IT IS easy to see why Viktor Orbán arouses the ire of Europe’s political and media establishment. In a recent speech the Prime Minister of Hungary outlined the basic principles which shape his politics. Every one of them is anathema to progressives. 

‘I have formulated five tenets for the project of building up Central Europe,’ he said.

‘The first is that every European country has the right to defend its Christian culture, and the right to reject the ideology of multiculturalism.

‘Our second tenet is that every country has the right to defend the traditional family model, and is entitled to assert that every child has the right to a mother and a father.

‘The third Central European tenet is that every Central European country has the right to defend the nationally strategic economic sectors and markets which are of crucial importance to it.

‘The fourth tenet is that every country has the right to defend its borders, and it has the right to reject immigration.

‘And the fifth tenet is that every European country has the right to insist on the principle of one nation, one vote, on the most important issues, and that this right must not be deniedfive tenets for the project of building up Central Europe,’ he said. in the European Union.’

Happily describing himself as an ‘illiberal democrat’, Orbán frames the choice facing Hungary and Europe as between the ‘new internationalism’ of pro-migration Brussels bureaucrats under the sway of ‘money men’ such as ultra-liberal US billionaire George Soros and sovereign nation states defending tradition and Christianity. He believes that there is life beyond globalism. 

At the core of his political outlook is the understanding of the importance of the nation as a spiritual/cultural entity. Orbán realises that nations are more than stumbling blocks to be eradicated on the way to continent-wide economic and political units controlled by globalising elites who seek to make the world a better place for corporate giants.

Nations have distinctive cultures formed by their prevailing religion, their creative arts and their attitude to enterprise in all its forms, from science and the exploration of the earth to the creation of businesses.

Christianity is placed at the heart of Orbán’s view not only of Hungary but of what makes a European country. Orbán argues that freedom, in fact, has its origins in Christianity, as all peoples and all nations are equal before God. Therefore, he warns, it’s time that Europe understood that without Christianity and Christian culture there is no freedom in Europe. ‘Without the protection of our Christian culture we will lose Europe, and Europe will no longer belong to the Europeans,’ he said.

Looking at Europe today, Orbán sees clearly that the great danger confronting us is that the continent has rejected its Christian foundations and is enduring the consequences. Once a culture is shaken loose from its foundations it disintegrates and becomes a playground for those who wish to pursue their sectional interest for limited gain. The continued failure of multiculturalism to produce harmonious societies in the West bears out the validity of Orbán’s warnings.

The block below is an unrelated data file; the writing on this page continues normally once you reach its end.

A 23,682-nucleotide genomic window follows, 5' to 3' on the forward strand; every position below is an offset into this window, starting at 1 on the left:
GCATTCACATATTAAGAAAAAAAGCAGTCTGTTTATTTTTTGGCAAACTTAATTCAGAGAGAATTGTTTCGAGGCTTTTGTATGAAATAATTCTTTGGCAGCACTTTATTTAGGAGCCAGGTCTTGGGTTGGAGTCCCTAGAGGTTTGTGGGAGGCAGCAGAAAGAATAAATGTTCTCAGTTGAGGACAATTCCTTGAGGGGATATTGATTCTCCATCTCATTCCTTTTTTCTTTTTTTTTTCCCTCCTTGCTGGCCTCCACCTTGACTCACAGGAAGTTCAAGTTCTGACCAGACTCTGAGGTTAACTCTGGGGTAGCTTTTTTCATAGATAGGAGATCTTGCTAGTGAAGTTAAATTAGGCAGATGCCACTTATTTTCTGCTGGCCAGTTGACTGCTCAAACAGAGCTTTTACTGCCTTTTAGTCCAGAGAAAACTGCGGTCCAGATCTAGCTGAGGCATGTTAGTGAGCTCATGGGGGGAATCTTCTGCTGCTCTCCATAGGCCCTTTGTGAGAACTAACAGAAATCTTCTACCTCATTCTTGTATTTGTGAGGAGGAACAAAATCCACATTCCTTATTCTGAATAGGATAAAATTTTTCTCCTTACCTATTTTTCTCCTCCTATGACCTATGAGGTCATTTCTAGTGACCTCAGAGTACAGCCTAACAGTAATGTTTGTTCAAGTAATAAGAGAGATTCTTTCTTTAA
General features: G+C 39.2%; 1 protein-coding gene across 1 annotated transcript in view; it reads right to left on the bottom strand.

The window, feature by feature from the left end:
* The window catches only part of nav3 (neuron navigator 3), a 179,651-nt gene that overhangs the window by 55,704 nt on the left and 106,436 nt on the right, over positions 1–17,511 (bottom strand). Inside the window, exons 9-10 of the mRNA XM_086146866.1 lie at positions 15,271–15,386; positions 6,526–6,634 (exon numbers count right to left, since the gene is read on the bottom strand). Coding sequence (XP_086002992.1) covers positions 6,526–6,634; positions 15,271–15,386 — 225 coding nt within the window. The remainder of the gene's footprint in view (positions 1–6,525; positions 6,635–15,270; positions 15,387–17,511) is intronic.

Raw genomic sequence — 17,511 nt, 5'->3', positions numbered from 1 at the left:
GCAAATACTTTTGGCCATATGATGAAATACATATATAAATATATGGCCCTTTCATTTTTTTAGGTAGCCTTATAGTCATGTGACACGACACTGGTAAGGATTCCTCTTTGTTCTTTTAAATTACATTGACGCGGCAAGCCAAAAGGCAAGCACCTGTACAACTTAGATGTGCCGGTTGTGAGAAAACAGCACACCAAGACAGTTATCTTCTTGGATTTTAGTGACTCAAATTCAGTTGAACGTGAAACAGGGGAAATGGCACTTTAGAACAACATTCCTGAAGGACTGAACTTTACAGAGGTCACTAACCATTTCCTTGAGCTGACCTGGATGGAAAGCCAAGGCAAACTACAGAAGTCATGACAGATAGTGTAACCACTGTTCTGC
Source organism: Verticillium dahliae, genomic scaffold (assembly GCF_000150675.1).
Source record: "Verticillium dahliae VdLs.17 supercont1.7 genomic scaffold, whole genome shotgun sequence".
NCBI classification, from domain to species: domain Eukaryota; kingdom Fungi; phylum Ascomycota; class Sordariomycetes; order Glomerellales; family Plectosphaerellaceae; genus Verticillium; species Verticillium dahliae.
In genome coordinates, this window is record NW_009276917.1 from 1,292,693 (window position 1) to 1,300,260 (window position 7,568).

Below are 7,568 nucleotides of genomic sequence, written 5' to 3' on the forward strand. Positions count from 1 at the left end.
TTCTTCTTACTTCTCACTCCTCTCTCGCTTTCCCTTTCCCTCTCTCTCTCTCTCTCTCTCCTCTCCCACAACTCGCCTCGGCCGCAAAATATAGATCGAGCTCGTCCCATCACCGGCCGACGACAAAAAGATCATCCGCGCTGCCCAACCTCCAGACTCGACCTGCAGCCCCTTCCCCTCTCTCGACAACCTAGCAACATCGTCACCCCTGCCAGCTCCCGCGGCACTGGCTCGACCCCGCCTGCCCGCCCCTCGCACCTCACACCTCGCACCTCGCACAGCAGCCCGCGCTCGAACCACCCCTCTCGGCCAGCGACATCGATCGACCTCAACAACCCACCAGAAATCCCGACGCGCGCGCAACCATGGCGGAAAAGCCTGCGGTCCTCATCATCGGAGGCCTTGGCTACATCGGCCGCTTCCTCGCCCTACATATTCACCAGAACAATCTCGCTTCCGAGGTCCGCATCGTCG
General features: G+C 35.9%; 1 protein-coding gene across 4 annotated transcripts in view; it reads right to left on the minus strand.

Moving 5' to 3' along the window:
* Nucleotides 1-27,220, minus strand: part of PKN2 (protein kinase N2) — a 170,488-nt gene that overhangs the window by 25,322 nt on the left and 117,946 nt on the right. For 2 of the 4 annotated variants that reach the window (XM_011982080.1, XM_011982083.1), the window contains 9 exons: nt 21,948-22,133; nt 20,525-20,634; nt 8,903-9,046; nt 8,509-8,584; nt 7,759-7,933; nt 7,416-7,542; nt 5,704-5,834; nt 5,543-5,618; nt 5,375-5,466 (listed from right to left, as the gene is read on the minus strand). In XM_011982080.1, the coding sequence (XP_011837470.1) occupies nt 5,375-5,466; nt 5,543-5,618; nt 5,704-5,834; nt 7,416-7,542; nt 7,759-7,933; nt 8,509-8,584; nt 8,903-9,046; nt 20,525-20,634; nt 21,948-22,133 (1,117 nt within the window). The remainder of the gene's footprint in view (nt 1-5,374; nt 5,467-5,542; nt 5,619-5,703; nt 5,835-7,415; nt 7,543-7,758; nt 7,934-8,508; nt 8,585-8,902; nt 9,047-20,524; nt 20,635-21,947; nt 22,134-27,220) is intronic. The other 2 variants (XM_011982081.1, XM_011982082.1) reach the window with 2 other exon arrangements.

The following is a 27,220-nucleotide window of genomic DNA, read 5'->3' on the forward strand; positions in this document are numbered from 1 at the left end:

‘We won’t compromise on the issue of the protection of Christian culture and migration. Everything else is open for discussion,’ Orbán said in a regular Friday morning interview on Kossuth Radio. 

Katalin Novák, Hungary’s minister of state for family, youth and international affairs, giving the keynote address at ‘Making Families Great Again’, a conference organised by the Hungarian embassy in Washington in March echoed Orbán’s concerns. 

Novák was uncompromisingly clear regarding the foundational nature of the crisis Europe faces. ‘We think that the problems of Europe can be traced back to the denial of Christian roots. We see the misinterpretation of tolerance many times. Being tolerant should not mean that one gives up his or her identity.’

In his pro-Christian political stance Orbán has the support of some of Hungary’s religious leaders. ‘Europe can ignore or deny or struggle against its own identity and its Christian roots. But by doing so the society commits suicide,’ said László Kiss-Rigó, the bishop of Szeged. ‘And the more migrants that come, the more Christian values will be watered down.’

Unlike many of the Western elites, Orbán is not embarrassed to support Christians worldwide, especially persecuted Christians. Under his leadership Hungary’s foreign policy has also been taking an increasingly pro-Christian stance. A ‘Hungary Helps’ programme has been set up to provide aid to persecuted Christians in Africa and the Middle East.

The basis of the Hungarian government’s humanitarian policy is that assistance should be taken to trouble spots instead of importing the challenges to Europe. The Hungary Helps programme delivers help directly to communities affected by conflict. It’s focused on sub-Saharan Africa, and it strives to enable locals through direct aid to stay in their homeland and develop it instead of migrating to Europe.

Tristan Azbej, Hungary’s State Secretary for the Aid of Persecuted Christians, says, ‘Our approach is simple: to provide an alternative to the exploitation of human traffickers and manipulation of pro-migration NGOs, we are doing everything in our capacity to enable those in need to stay in their homelands.’

Whilst it is easy to question the ‘Christian’ nature and effect of some of the policies enacted by the Orbán government, it is clear that he realises the importance of cultural homogeneity for any stable society.

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